Information Roundup – 1 February 2009

The depths of winter are upon us, and what a winter it has been! I hope you are all coping. I’m doing okay, but did have to book a plane ticket to Halifax for a couple of weekends from now to give me something to look forward to. It doesn’t matter if it’s cold, as long as surf is involved I’ll be revived.

Here are some recent developments in the domain that you may find noteworthy. They are about child pornography reporting, why FOI in Ontario has not yet met e-discovery and why there is no “bright line” test for improper “campus speech.”

Child pornography reporting

Kelly Harris of Canadian Lawyer InHouse recently wrote on Ontario’s new child pornography reporting law. Kelly quoted me, and in prepping for his call I did a bit more thinking about the law than I had at the time I first reported on it. The reporting duty applies to “persons,” and though one might argue a corporation/system owner has a duty to report, the law is clearly geared at individuals. But as I told Kelly, corporations can’t wash their hands of the duty to report material found on their computer systems. It’s good workplace policy for employers to support the members of their IT staff, but employers also need to protect themselves from potential criminal liability.

In my view, one of the things the legislation does is engage “the course of justice” as soon as a person discovers what might reasonably be child pornography. The suspected pornography, which is in the custody of the employer, is now evidence and must be treated carefully given the potential for obstruction charges. This is a significant change, and rules out dealing with the found material as an internal, employment-related matter.

As for policy-buliding, Ontario school boards have great reporting protocols that employers may look at to get started. Search “child in need of protection” and “district school board.”

Why FOI in Ontario has not yet met e-discovery

Decisions about how to conceive of a “record” are so fundamental that they tend to get information and privacy people like me excited. The January 19th Arizona Court of Appeals decision that metadata is not a “public record” under Arizona open government legislation has attracted such a buzz. Here is K&L Gates’ summary of the case, which I have scanned but not read.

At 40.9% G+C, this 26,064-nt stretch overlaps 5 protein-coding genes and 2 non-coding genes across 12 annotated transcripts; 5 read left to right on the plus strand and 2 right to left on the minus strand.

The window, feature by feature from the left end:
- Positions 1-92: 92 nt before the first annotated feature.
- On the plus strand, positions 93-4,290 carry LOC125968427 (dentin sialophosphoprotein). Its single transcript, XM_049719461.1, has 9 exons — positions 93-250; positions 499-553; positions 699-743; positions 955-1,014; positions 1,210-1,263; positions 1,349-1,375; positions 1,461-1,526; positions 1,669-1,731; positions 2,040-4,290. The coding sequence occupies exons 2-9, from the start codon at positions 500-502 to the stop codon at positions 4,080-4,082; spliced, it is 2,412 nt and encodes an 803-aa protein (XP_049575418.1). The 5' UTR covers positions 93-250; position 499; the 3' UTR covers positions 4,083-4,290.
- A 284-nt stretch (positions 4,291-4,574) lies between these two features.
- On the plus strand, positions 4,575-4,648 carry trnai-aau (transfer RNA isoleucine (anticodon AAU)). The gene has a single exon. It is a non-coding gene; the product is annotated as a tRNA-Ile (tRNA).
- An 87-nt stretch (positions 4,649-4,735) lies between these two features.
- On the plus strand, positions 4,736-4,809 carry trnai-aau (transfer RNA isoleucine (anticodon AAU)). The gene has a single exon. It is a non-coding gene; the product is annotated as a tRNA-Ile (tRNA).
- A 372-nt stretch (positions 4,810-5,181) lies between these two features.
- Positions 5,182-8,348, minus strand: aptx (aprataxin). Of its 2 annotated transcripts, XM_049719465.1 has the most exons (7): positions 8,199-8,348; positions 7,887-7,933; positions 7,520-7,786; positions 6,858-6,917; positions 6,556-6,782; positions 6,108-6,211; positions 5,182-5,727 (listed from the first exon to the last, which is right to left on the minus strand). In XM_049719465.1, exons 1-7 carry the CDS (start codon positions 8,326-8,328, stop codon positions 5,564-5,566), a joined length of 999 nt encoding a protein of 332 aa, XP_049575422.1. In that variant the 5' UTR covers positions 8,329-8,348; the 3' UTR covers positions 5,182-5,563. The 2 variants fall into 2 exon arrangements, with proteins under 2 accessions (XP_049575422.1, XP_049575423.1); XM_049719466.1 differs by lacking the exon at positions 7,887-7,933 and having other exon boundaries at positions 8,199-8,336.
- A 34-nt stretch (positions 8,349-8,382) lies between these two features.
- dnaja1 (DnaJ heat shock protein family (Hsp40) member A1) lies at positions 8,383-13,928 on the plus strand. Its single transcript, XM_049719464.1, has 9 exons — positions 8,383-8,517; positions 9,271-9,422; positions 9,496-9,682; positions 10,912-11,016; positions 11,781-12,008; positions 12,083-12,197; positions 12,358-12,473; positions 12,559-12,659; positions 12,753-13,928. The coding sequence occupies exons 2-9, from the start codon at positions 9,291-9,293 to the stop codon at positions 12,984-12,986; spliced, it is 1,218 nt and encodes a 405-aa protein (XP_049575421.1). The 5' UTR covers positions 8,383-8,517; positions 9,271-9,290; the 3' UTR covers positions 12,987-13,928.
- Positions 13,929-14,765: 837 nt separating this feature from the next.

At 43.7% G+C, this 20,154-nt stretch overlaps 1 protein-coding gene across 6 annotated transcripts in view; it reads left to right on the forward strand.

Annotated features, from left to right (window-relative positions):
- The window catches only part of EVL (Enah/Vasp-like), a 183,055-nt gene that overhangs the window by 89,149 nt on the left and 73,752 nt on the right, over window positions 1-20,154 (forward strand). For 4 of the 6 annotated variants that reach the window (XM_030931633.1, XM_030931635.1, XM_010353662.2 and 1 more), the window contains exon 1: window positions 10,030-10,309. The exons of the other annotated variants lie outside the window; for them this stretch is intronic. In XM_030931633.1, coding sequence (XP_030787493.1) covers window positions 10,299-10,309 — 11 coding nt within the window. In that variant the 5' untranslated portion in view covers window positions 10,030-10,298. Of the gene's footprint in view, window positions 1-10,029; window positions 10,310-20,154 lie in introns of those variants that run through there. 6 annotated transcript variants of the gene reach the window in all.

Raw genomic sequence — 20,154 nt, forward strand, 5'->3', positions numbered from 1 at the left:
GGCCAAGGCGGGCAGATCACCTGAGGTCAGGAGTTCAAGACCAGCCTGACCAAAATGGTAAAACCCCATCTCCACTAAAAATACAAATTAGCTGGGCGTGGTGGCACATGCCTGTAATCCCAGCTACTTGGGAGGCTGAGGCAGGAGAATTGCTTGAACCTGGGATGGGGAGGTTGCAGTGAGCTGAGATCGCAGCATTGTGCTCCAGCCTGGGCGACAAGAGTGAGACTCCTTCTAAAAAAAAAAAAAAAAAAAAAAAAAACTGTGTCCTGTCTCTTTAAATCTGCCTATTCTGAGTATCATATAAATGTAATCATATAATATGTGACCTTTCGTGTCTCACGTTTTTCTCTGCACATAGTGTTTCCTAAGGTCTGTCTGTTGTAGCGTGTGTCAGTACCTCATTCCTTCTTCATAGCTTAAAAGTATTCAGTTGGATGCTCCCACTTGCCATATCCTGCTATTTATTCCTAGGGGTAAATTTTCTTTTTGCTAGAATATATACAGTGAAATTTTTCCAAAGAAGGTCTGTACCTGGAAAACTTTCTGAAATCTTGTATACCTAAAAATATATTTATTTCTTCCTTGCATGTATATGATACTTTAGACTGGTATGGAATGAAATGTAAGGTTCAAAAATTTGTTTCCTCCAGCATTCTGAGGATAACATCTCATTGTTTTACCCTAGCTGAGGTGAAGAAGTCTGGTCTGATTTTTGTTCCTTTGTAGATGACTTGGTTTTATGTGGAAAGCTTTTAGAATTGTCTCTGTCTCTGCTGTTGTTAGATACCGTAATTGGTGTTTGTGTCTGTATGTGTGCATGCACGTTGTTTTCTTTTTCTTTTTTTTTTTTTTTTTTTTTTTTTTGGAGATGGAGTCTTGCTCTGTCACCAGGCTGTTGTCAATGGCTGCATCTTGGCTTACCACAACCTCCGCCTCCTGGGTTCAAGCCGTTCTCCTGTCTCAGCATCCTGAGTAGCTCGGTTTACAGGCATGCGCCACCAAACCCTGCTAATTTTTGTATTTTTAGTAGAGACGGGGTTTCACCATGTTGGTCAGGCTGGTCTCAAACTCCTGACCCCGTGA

Our freedom of information law in Ontario is different, and allows for access to records in electronic form (see the Gombu case for an example). That said, we have not seen an escalation of electronic production demands that even remotely resembles that demonstrated in the American e-discovery experience or even the relatively mild Canadian e-discovery experience. Paper-based production in Ontario FOI procedure still prevails, likely because the system is a user-pay system where escalation does not serve requesters and because the regulation does allow for full recovery of the “invoiced costs” of e-discovery. I’m aware of just one IPC/Ontario order upholding the recovery of such costs, but it’s an important one if escalation is to be avoided.

The douchebag case – why there is no “bright line” test for improper “campus” speech

I ignored my friends’ tweets about “the doucebag case” for about two days until, with some time to kill in the back of a cab, I linked through one friend’s tweet and realized all the buzz was about a student speech case – one about a high school student who was sanctioned for referring to her school administrators as “douchebags” in her personal blog. The news that’s got people talking (or tweeting as they may) is a Connecticuit court’s January 15th partial dismissal of the student’s claim. Mary-Rose Papendrea has posted an excellent summary and critique of the judgement on the Citizen Media Law Project’s blog. She says:

…courts should be reluctant to apply Fraser to off-campus Internet speech because that case does not require a showing that the offensive expression disrupted or could reasonably be expected to disrupt school activities. Because Fraser does not require the school to make this showing, schools could restrict any indecent speech by a student, anywhere regardless of where he engages in it, without any additional showing. The idea that schools could regulate offensive speech on the Internet without showing any harm to the school would give school officials virtually limitless authority to police their students’ expression, and this should give courts pause. Although students have somewhat limited free speech rights while they are at school, they are entitled to full free speech protections outside of school.